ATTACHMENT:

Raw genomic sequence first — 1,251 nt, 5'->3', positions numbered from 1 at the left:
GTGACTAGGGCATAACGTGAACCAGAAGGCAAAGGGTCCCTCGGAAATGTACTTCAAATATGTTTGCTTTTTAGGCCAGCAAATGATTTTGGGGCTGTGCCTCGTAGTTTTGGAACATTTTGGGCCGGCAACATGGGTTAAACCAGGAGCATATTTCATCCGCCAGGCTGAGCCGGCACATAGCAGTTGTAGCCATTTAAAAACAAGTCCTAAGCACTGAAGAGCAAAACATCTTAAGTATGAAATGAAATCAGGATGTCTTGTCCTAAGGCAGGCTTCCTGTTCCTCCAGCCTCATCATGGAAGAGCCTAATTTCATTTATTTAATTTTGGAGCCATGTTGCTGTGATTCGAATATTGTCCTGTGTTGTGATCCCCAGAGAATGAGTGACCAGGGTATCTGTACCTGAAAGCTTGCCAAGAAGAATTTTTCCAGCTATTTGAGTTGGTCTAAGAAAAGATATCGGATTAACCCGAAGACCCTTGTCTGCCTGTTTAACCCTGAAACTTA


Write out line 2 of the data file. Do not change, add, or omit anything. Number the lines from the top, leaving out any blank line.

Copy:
GTGACTAGGGCATAACGTGAACCAGAAGGCAAAGGGTCCCTCGGAAATGTACTTCAAATATGTTTGCTTTTTAGGCCAGCAAATGATTTTGGGGCTGTGCCTCGTAGTTTTGGAACATTTTGGGCCGGCAACATGGGTTAAACCAGGAGCATATTTCATCCGCCAGGCTGAGCCGGCACATAGCAGTTGTAGCCATTTAAAAACAAGTCCTAAGCACTGAAGAGCAAAACATCTTAAGTATGAAATGAAATCAGGATGTCTTGTCCTAAGGCAGGCTTCCTGTTCCTCCAGCCTCATCATGGAAGAGCCTAATTTCATTTATTTAATTTTGGAGCCATGTTGCTGTGATTCGAATATTGTCCTGTGTTGTGATCCCCAGAGAATGAGTGACCAGGGTATCTGTACCTGAAAGCTTGCCAAGAAGAATTTTTCCAGCTATTTGAGTTGGTCTAAGAAAAGATATCGGATTAACCCGAAGACCCTTGTCTGCCTGTTTAACCCTGAAACTTA